English test unaffected on entrance exams
2013-October-24 Source: Szdaily web edition
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Shenzhen city’s education bureau said the English test on Shenzhen’s high school entrance exam is still on equal footing with other subjects, such as Chinese and mathematics, even though some cities are planning to reduce the English test’s weight.

The bureau made the statement in a draft plan it released this week for public opinion.

According to the draft, English is still one of the three “major” subjects on the entrance exam and will continue to have a top score of 100, as do the Chinese and math tests.

But that situation is likely to change in Beijing. A draft plan revealed in Beijing on Tuesday states that the total score for the English test will be lowered from 120 to 100 for high school entrance exams and from 150 to 100 for college entrance exams, starting in 2016.

In contrast, the top score for the Chinese test will be increased from 120 to 150 on Beijing’s high school entrance exams, and from 150 to 180 on college entrance exams.

The change is being described as one of a series of measures to relieve burdens on students, but English test’s weight became a subject of heated debate after the draft was unveiled.

“Frankly speaking, Shenzhen students spend 12 years learning English before taking a college entrance exam. They spend a lot of time, but the result isn’t satisfactory. They can only grasp 3,000 words,” Shenzhen Education Science Institute teacher An Fengqi, who is responsible for English instruction in junior middle schools, said yesterday. “The main reason is our education system. Learning English is test-oriented, instead of application-oriented.”

Shenzhen’s education bureau has made no plans to discuss whether to weaken the weight of English tests on entrance exams. An said such plans are unlikely in the near future because the bureau would need an objective test to evaluate students’ English-language abilities if they were to initiate a change. An official with Guangdong examination department said the weight of English on college entrance examinations in 2014 won’t be changed in Guangdong Province.

Last month, Wang Xuming, former spokesman for the Ministry of Education, called for the scrapping of English classes in primary schools to make way for additional Chinese lessons. Wang argued that the zeal for learning English was so strong that it was hurting students’ knowledge of Chinese. Some parents supported Wang’s idea, saying the top priority for students, in terms of languages, should be full proficiency in Chinese, the mother tongue.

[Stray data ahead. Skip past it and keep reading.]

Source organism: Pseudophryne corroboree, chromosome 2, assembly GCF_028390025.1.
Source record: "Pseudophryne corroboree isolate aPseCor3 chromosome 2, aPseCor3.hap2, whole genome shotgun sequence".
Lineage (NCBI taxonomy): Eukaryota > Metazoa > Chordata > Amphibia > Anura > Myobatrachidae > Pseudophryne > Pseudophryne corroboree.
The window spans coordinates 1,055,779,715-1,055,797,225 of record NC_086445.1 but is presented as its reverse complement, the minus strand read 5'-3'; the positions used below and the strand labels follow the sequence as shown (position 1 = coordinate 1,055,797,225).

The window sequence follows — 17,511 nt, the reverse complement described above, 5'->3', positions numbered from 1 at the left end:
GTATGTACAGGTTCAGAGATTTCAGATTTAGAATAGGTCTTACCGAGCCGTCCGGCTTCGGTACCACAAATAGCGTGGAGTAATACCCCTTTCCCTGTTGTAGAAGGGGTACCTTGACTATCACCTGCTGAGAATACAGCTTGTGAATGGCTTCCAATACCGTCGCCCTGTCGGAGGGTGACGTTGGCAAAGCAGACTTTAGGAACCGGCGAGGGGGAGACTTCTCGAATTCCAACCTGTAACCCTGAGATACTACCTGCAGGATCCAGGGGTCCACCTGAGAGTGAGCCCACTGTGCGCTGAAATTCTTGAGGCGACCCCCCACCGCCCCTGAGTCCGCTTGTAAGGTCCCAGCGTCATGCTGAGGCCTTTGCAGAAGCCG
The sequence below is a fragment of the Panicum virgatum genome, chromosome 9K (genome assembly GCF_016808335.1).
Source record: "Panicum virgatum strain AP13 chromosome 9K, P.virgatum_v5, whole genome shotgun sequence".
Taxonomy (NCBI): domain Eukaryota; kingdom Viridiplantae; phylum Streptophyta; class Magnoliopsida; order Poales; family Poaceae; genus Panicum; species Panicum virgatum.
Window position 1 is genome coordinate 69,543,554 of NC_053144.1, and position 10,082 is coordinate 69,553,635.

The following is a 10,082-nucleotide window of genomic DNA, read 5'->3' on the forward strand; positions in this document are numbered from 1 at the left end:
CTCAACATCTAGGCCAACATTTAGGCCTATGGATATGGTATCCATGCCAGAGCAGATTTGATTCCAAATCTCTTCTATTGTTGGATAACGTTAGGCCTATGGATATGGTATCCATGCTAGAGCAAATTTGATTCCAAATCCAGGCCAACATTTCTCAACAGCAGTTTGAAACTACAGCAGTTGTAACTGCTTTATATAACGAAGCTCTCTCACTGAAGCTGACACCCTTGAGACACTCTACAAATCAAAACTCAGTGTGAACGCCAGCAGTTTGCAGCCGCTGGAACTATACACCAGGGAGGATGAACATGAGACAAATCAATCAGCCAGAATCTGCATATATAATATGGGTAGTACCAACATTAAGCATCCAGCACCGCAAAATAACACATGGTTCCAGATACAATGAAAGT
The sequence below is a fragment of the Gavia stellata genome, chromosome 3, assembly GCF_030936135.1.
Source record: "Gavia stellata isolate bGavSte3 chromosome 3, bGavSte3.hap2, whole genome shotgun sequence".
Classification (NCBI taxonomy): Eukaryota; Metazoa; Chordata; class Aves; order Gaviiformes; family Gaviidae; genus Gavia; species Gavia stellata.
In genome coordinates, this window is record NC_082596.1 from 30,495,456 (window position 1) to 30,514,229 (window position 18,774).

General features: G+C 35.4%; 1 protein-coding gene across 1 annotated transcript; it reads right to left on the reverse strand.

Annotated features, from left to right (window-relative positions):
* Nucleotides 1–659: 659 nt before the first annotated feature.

In the eyes of many parents, though, learning English is a “passport” for promising jobs in the future and the chance to study abroad.

“English is a bridge to the world. If schools cut the lessons, I will add more English classes for my child at training centers,” said a mother surnamed Hou in Nanshan District.

Hou said she plans to send her daughter, a sixth-grader in primary school, to the United States to study in the future.

A teacher surnamed Hu at Qianhai Middle School said an English-speaking test should be added to entrance exams, to promote oral lessons that will be applicable to students’ futures.

“Many students have learned English for 10 years, but cannot speak well. That is the problem with our teaching and testing system,” Hu said.

“Students have spent too much time learning grammar. This kind of test-oriented English is of little use in real life,” a Weibo user added.

In a recent online survey by sina.com, 70.6 percent of the 2,247 nationwide respondents supported lowering the importance of English on entrance exams. Only half of respondents, though, thought such a measure would ease burdens on students learning English. More than 65 percent of respondents said they had learned English only to pass tests.

The use of English came into prominence in China in the 1980s, following the country’s reform and opening-up policy. Since then, English, Chinese and mathematics have become “major” subjects, with English tending to dominate the other two.


Editor: Olivia
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